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Madagascar is the fourth largest island in the world and a guided walk in its forests can take an unexpected turn.

Just as unique as any nature destination are the guides that inhabit them.

In the Kruger National Park, for example, they are lithe and resolute and, when scanning the horizon, look very much like the big cats they’re trying to spot.

The guides that roam KwaZulu-Natal’s wilds, on the other hand, are brawny and percipient. Their ears prick at the slightest rustle and they will say things like, ‘Ah. That must be old Moses, the big bull. Sounds like he’s just woken up,’ even though they cannot see him at all.

Cape guides are a little different – they speak very slowly and take almost as long as the spring flowers to build up a head of steam. But in the rainforests of Madagascar the guides are something else entirely.

Madagascar is the fourth largest island in the world and home to some of the most unique creatures on the planet. Photo by Tyson Jopson.

I was there on a motorcycle tour (you can read about it on page 78 of the February issue). My riding companion, François Serrano, and I had reached the southwestern part of the country and were spending the morning in Ranomafana National Park. Beneath its dense canopy of green is a network of footpaths that wind endlessly along the forest floor. And in the trees live some of the most unique creatures on the planet: lemurs. There are more than 100 types on the island – big ones, small ones, brown ones, striped ones, ones with eyes like saucepans and ones that dance like it’s still the 80s.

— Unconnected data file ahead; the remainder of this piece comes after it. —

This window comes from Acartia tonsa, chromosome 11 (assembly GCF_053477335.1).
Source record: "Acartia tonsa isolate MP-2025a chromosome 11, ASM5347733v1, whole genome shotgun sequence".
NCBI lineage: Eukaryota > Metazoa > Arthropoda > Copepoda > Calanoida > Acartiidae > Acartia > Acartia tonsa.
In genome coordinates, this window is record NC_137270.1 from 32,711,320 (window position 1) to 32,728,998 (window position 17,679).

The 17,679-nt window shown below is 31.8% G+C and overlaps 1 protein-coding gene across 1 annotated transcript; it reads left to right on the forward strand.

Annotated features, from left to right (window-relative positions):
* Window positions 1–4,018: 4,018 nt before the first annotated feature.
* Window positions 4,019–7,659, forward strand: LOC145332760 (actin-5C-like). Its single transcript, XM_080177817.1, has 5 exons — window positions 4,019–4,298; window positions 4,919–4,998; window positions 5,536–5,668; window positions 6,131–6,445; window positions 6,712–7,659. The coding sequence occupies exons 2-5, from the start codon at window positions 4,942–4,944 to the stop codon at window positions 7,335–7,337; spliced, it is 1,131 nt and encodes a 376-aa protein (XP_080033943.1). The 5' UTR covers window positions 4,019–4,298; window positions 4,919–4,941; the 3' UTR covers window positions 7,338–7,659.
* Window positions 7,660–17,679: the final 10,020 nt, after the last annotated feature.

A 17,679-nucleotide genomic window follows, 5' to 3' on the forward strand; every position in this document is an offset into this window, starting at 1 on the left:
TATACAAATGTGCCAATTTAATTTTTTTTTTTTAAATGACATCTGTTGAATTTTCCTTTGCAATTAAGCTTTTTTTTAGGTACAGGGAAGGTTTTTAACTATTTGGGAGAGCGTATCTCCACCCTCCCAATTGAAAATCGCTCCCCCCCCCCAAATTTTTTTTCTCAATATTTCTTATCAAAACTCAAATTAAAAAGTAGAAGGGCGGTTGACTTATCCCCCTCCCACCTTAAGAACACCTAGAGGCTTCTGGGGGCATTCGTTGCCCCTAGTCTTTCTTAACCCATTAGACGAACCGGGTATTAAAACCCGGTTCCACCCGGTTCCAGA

‘You’re here to see lemurs?’ said Gladys. Gladys was not dressed like any guide I had ever seen. He wore Adidas tracksuit pants and a Spongebob SquarePants T-shirt. Anywhere else and I might have requested some sort of identification. But Madagascar is not like anywhere else. And also we had already paid him.

‘Yes. Absolutely!’ said François and I.

‘OK. We go!’ said Gladys. And then he disappeared. The word lemur derives from the Roman word lemures, which means ‘ghost’ or ‘spirit’. The name Gladys, on the other hand, comes from the Latin word poof which means to be there one minute and gone the next.

‘Why you still here?’ Gladys was back. This time waving around a Nokia 3310. ‘Quick. Quick. You need to follow me!’

I was still fumbling with my DSLR and I suspect it was my lack of urgency that caused Gladys to change tack. He pulled my riding partner aside and they conferred in French. François returned from the pow-wow with news: ‘Look, there is a man named Celeste on the other end of the phone. He looks for the lemurs and tells Gladys where they are. Then we go to them. He is the seeker. If we do not hurry, they disappear.’

‘Good God Gladys!’ I said, ‘You should have told me we were playing Quidditch. I’ll be there right away!’

And with that, François and I disappeared into the thicket, hot on his heels.The next three hours was Planet Earth on fast-forward. With Jane Fonda as the narrator. We dashed from one end of the forest to the other, down muddy slopes, between vines and through spindly webs of flora that reminded me of an old man’s beard. Every time we got close to a group, they disappeared. And so did Gladys, waving his Nokia in one hand and launching himself into the void with the other. ‘Follow me!’

At some point we crossed paths with a family of American tourists. They, too, had a Gladys, waving his phone madly, and then disappearing to find his Celeste. Dad was red in the face. Mom’s hair was clinging to her forehead with sweat. And the children, outraged by this surprise forest workout they’d been dragged into, had all but given up.

‘Quite a business all this lemur hunting,’ said the father between breaths.

‘I know, I don’t even have a decent photo yet,’ I said. ‘Oh, we gave up on that. We gave our camera to the guide. We’re just exercising now.’ He looked around but their guide was nowhere to be seen.

‘Quick! Quick!’ came a voice from the forest shadows. And off they ran to find their Gladys.

 

This column first appeared in the February issue of Getaway magazine.

Get this issue →

Our February issue features 12 of the best tented-camps around the country, fun-filled water adventures in Northern KZN, Madagascar by motorbike plus a guide to finding everyday magic in underrated Lisbon.

 

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